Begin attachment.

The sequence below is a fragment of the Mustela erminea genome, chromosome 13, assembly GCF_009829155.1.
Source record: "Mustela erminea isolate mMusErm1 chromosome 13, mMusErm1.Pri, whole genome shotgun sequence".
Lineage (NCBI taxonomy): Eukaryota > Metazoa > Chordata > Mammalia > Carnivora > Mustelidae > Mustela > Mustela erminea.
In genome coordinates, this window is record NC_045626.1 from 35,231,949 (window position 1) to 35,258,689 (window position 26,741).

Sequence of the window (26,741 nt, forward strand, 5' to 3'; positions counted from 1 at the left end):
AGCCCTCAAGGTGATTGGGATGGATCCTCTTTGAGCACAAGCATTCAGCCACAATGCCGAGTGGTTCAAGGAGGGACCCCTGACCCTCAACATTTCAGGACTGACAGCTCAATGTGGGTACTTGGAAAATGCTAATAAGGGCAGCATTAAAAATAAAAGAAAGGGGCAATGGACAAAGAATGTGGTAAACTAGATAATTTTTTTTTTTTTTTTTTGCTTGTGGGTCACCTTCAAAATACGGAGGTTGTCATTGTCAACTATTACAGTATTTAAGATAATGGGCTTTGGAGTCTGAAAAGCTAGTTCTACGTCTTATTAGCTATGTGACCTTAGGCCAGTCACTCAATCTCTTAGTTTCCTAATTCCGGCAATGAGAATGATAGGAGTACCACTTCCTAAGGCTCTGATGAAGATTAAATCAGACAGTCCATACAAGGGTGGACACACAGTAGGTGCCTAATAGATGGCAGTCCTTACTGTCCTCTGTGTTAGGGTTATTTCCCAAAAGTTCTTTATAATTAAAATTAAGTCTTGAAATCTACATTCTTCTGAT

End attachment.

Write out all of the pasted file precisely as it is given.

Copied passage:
The sequence below is a fragment of the Mustela erminea genome, chromosome 13, assembly GCF_009829155.1.
Source record: "Mustela erminea isolate mMusErm1 chromosome 13, mMusErm1.Pri, whole genome shotgun sequence".
Lineage (NCBI taxonomy): Eukaryota > Metazoa > Chordata > Mammalia > Carnivora > Mustelidae > Mustela > Mustela erminea.
In genome coordinates, this window is record NC_045626.1 from 35,231,949 (window position 1) to 35,258,689 (window position 26,741).

Sequence of the window (26,741 nt, forward strand, 5' to 3'; positions counted from 1 at the left end):
AGCCCTCAAGGTGATTGGGATGGATCCTCTTTGAGCACAAGCATTCAGCCACAATGCCGAGTGGTTCAAGGAGGGACCCCTGACCCTCAACATTTCAGGACTGACAGCTCAATGTGGGTACTTGGAAAATGCTAATAAGGGCAGCATTAAAAATAAAAGAAAGGGGCAATGGACAAAGAATGTGGTAAACTAGATAATTTTTTTTTTTTTTTTTTGCTTGTGGGTCACCTTCAAAATACGGAGGTTGTCATTGTCAACTATTACAGTATTTAAGATAATGGGCTTTGGAGTCTGAAAAGCTAGTTCTACGTCTTATTAGCTATGTGACCTTAGGCCAGTCACTCAATCTCTTAGTTTCCTAATTCCGGCAATGAGAATGATAGGAGTACCACTTCCTAAGGCTCTGATGAAGATTAAATCAGACAGTCCATACAAGGGTGGACACACAGTAGGTGCCTAATAGATGGCAGTCCTTACTGTCCTCTGTGTTAGGGTTATTTCCCAAAAGTTCTTTATAATTAAAATTAAGTCTTGAAATCTACATTCTTCTGAT